Friendship- it just might save your life.
Not just in the obvious roped-together-climbing-up-the-Matterhorn kind of way, but in a thousand more subtle ways.
I have benefited enormously from all this on-line networking and blogging. But have long been concerned that online friendships lacked something vital to human experience. For us, they were expedient- given our somewhat isolated geographical location, but in my mind can never fully replace flesh on flesh contact.
I would go a little further (although I am hesitant to be categorical) and wonder if the real community that Jesus called us to (and modeled for us with his traveling companions) can only be experienced in close contact. I say this with some trepidation, as this kind of community is rarely comfortable, tidy or easy. I liked what Mark Berry had to say here about this.
On-line communication seems to have something of the autistic spectrum about it. It allows for the sharing of lots of informational data, but for the most part lacks the nuanced, multi-layered complexity that characterises human face to face exchanges. to extend the analogy, people who have autistic spectrum difficulties can find techniques that might help manage some of the contradictions and complications life brings to them. They might also have real strengths that are revealed in a capacity to perform some non-social tasks extremely well.
In the same way, on-line networking (such a recent phenomenon) does some things very well, and might yet develop techniques that make the interface more human. Before we rush to condemn, we should bear in mind that each step-change in communication technology has been greeted with much suspicion- the printing press, the railroads, television. These things result in change and adaption as they penetrate deeper into the human experience.
But I remain convinced that communication at a distance will never be enough. At present, I think the autistic analogy remains a good one.
Britons now spend approximately 50
minutes a day interacting socially with
other people (ONS, 2003). Couples now
spend less time in one another’s company
and more time at work, commuting, or in
the same house but in separate rooms using
different electronic media devices. Parents
spend less time with their children
than they did only a decade ago. Britain
has the lowest proportion of children in
all of Europe who eat with their parents
at the table. The proportion of people who
work on their own at home continues to
Britain’s disinclination for togetherness
is only equalled by her veneration of communicating
through new technologies. The
rapid proliferation of electronic media is
now making private space available in
almost every sphere of the individual’s
life. Yet this is now the most significant
contributing factor to society’s growing
physical estrangement. Whether in or out
of the home, more people of all ages in the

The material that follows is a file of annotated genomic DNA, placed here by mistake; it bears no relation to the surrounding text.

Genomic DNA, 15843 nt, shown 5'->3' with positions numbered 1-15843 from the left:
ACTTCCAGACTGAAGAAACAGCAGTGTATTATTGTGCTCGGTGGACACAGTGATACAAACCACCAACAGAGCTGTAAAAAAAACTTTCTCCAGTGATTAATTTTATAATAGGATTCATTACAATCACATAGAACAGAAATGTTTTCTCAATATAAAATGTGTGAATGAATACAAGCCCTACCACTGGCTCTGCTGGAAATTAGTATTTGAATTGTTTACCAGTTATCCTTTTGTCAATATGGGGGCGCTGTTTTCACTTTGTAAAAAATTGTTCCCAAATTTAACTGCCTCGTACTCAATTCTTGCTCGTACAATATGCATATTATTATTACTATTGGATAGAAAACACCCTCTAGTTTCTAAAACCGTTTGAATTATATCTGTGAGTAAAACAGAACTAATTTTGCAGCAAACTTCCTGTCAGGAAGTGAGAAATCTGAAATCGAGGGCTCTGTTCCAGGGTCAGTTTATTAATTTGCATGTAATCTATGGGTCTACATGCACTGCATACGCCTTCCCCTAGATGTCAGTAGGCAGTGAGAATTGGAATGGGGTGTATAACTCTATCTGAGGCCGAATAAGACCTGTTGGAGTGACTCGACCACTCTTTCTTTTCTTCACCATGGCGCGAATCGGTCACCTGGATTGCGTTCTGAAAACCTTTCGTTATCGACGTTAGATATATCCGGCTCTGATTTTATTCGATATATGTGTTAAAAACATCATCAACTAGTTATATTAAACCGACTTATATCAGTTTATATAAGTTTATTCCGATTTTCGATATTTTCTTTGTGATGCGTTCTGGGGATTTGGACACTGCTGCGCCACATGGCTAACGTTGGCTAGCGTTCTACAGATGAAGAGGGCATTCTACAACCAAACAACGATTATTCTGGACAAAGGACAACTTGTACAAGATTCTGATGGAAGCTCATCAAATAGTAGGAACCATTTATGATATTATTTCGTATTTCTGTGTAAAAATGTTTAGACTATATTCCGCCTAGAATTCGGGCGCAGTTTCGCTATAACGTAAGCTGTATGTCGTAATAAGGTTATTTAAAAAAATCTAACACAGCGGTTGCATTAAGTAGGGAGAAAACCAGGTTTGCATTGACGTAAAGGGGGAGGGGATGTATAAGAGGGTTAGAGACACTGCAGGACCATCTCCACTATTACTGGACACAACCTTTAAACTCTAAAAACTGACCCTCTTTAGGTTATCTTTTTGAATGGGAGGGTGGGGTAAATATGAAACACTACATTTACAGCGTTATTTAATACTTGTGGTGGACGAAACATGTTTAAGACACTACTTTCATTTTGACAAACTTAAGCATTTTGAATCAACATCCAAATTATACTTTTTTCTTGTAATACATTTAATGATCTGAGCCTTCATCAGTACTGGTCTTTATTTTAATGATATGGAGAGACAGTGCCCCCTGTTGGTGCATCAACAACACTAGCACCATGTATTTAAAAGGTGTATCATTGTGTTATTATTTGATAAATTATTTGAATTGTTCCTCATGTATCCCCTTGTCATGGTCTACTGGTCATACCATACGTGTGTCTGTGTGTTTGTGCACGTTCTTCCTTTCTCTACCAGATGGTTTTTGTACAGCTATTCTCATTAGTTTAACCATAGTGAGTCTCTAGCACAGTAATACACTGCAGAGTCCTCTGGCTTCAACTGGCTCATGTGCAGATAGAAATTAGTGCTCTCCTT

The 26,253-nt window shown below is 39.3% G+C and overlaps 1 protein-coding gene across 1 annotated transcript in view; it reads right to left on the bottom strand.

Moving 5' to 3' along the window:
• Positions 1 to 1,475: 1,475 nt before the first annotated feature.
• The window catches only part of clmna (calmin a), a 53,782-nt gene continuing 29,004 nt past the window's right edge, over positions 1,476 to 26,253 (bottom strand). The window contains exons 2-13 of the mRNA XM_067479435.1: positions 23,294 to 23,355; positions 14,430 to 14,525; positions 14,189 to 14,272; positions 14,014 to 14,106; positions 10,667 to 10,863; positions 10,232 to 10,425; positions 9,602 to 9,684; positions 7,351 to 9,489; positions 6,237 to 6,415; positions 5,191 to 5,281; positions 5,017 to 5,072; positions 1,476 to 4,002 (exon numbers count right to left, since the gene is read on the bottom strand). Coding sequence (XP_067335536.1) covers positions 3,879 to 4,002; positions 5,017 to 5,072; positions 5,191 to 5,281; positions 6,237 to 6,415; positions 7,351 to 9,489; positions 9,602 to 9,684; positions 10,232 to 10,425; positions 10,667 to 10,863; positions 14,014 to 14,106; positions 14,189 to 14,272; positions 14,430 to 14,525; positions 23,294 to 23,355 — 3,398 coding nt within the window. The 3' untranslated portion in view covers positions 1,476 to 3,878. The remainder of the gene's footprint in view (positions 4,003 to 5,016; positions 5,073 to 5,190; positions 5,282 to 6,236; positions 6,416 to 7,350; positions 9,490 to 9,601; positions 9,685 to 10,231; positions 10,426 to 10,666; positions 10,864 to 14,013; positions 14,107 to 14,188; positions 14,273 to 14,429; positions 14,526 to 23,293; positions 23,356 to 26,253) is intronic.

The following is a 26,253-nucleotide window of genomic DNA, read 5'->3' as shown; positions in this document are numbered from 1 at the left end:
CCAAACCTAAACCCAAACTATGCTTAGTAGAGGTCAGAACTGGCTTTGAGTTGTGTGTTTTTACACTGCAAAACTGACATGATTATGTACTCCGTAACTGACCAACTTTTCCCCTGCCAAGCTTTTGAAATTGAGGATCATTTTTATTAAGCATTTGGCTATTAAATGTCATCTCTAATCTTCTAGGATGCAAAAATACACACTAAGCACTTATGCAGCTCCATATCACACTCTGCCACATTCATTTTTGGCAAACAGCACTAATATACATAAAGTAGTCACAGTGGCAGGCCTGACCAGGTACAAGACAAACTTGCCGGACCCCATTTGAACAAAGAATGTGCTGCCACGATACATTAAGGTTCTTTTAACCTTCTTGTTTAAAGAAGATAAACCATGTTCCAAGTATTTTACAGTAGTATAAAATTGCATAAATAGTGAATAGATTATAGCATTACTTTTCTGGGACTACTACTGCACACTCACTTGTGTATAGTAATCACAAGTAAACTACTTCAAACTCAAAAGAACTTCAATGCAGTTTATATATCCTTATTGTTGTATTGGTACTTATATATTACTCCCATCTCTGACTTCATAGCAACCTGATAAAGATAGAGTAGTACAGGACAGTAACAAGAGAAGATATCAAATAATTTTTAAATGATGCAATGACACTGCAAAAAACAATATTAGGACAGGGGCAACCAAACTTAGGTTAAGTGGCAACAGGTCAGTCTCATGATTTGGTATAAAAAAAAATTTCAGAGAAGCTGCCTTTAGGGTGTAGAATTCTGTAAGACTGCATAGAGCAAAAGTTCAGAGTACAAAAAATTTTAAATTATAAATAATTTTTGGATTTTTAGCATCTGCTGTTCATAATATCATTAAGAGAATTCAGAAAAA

UK are physically and socially disengaged
from the people around them because they
are wearing earphones, talking or texting
on a mobile telephone, or using a laptop
Does this matter?
Well the study goes on to list the benefits of close human contact and friendship. Here are some highlights;
- Measurable genetic and immunological benefits.
- Biological changes as a result of physical contact- hugs for example.
- Increased incidence of cardiovascular problems in people with lower amounts of social connections.
- Lower general morbidity associated with higher amounts of social contact.
- A study finding lower incidences of strokes on women
- Lower blood pressure in men, and a faster return to normal blood pressure after stress.
- Measured differences in the narrowing of arteries.
- The unexpected fact that if you have contact with more people, you are LESS likely to have colds.
- Memory loss in old age declines at twice the rate in those poorly integrated.
- General links between enhanced cognitive performance and social interaction.
- A reduction in mortality for those who attend regular religious services! (But not just to ‘warm the pew’.)
The review ends with a description of an old study (10 years ago) which may or may not have been prescient.
While the precise mechanisms underlying
the association between social connection,
morbidity and mortality continue to be investigated,
it is clear that this is a growing
public health issue for all industrialised
countries. A decade ago, a detailed classic
study of 73 families who used the internet
for communication, The Internet Paradox,
concluded that greater use of the internet
was associated with declines in communication
between family members in the
house, declines in the size of their social
circle, and increases in their levels of depression
and loneliness. They went on to
report “both social disengagement and
worsening of mood…and limited face-toface
social interaction … poor quality of life
and diminished physical and psychological
health” (Kraut et al, 1998).
So, what can we make of all of this? The study clearly takes the view that on-line contact is not enough, and indeed may be problematic.
I still hope however, that when used well and purposefully, on-line connections might facilitate community building. This is where I still place my energy, and why I started out trying to establish this ‘Emerging Scotland’ thing…
It is almost as if we humans were made to find our highest expression in community. As if we were wired and plumbed for this.
So for now, my own conclusion is like this;
The internet is great. It gives me access to loads of great stuff (and lots of rubbish too I suppose!) It also allows me to connect with others. But it does not allow me to commune with others in the way that I think Jesus intended. In order for this to happen, the whole of me has to be engaged in this process, in all of my contorted brokenness, aware that in the joys of serving and loving will also be pain and suffering.
There is no other way.